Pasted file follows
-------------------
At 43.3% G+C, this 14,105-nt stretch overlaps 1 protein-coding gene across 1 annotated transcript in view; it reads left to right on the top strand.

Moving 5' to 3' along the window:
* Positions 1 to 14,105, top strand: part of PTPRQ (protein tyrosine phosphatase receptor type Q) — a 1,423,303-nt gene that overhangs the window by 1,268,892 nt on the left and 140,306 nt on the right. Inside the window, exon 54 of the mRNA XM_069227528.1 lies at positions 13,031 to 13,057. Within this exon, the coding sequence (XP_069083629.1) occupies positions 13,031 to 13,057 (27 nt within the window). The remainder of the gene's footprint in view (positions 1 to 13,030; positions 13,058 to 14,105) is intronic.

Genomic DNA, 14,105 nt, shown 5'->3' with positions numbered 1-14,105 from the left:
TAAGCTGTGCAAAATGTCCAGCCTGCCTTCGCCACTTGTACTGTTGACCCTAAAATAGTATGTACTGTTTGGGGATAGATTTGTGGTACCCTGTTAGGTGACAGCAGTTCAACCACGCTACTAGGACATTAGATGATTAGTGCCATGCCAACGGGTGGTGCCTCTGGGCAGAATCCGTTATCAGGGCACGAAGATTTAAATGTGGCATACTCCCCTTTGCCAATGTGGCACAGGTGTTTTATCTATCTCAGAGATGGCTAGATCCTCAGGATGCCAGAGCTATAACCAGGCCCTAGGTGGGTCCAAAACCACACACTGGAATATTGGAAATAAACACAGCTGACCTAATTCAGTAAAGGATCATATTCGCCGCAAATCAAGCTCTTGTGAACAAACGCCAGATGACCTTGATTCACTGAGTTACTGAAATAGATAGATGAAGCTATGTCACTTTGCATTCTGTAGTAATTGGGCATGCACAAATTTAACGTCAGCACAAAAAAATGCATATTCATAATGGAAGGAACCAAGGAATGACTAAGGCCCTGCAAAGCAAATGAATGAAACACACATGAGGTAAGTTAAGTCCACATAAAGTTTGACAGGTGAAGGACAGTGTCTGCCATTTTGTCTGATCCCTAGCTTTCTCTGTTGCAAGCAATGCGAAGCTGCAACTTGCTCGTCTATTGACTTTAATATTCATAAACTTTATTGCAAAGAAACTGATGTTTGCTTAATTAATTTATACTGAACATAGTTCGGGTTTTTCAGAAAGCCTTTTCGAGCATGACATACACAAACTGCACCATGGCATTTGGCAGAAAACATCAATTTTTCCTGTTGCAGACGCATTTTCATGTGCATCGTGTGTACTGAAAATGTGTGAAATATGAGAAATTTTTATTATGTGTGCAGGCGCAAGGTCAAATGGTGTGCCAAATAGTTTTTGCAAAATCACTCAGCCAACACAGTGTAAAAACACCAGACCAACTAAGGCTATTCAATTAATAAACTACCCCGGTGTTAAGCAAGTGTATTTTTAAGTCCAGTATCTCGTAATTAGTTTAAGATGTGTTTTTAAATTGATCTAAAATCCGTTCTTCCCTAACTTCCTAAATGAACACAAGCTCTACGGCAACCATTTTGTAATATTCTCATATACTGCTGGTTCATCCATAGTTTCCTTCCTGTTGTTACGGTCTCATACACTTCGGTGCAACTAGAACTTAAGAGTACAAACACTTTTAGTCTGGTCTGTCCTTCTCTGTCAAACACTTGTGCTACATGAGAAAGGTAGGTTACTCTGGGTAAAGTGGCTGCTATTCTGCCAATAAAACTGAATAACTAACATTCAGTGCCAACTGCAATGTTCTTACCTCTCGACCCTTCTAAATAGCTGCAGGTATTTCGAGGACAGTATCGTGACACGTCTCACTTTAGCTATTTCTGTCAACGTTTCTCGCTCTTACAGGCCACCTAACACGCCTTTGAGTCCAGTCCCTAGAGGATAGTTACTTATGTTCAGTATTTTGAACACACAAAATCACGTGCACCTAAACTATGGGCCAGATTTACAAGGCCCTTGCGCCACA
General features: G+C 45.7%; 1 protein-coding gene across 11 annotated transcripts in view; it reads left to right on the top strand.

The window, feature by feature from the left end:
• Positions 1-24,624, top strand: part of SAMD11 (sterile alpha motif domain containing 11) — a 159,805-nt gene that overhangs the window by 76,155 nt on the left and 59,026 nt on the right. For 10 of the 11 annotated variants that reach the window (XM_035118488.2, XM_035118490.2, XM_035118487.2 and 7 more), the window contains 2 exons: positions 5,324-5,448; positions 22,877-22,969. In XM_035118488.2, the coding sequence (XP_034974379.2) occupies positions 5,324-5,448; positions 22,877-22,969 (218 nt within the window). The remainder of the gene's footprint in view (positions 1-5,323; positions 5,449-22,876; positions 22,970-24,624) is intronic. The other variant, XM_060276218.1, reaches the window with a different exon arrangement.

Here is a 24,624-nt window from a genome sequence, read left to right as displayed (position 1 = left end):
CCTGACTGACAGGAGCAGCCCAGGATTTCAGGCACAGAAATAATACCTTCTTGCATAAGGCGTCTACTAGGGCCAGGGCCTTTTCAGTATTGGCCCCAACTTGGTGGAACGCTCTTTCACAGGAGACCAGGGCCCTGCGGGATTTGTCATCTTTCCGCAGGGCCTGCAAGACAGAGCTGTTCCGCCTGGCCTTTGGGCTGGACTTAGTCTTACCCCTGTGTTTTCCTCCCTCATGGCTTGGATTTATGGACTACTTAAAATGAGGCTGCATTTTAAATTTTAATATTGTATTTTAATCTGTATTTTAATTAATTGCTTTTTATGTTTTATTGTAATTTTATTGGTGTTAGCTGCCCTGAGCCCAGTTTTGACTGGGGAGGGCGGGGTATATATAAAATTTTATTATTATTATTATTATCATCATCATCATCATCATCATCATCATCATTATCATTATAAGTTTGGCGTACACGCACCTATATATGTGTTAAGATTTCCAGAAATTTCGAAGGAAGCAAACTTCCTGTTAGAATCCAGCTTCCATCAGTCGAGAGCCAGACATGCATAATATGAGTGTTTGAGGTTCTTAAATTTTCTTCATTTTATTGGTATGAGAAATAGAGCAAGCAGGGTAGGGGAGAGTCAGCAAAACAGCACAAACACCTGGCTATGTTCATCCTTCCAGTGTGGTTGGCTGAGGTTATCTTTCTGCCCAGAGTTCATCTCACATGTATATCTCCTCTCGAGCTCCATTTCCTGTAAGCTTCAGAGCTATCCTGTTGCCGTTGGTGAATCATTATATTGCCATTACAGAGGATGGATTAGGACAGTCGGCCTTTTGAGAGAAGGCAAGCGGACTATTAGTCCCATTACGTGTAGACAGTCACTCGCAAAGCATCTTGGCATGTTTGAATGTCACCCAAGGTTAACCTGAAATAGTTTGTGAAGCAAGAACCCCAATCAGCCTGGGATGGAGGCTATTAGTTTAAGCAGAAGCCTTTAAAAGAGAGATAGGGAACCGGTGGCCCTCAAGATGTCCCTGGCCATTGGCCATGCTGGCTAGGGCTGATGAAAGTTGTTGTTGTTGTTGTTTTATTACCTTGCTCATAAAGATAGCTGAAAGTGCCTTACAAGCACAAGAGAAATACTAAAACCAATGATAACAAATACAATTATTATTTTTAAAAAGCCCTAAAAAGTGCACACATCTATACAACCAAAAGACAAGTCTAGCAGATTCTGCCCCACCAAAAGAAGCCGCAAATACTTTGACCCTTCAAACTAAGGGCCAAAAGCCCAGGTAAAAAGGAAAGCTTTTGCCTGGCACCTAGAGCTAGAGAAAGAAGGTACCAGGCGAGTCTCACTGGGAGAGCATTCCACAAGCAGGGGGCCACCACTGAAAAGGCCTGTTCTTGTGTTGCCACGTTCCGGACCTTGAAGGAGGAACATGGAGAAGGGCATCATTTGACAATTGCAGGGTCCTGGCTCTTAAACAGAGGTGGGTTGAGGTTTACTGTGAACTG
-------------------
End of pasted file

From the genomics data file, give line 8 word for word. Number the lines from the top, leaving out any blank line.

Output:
• Positions 1-24,624, top strand: part of SAMD11 (sterile alpha motif domain containing 11) — a 159,805-nt gene that overhangs the window by 76,155 nt on the left and 59,026 nt on the right. For 10 of the 11 annotated variants that reach the window (XM_035118488.2, XM_035118490.2, XM_035118487.2 and 7 more), the window contains 2 exons: positions 5,324-5,448; positions 22,877-22,969. In XM_035118488.2, the coding sequence (XP_034974379.2) occupies positions 5,324-5,448; positions 22,877-22,969 (218 nt within the window). The remainder of the gene's footprint in view (positions 1-5,323; positions 5,449-22,876; positions 22,970-24,624) is intronic. The other variant, XM_060276218.1, reaches the window with a different exon arrangement.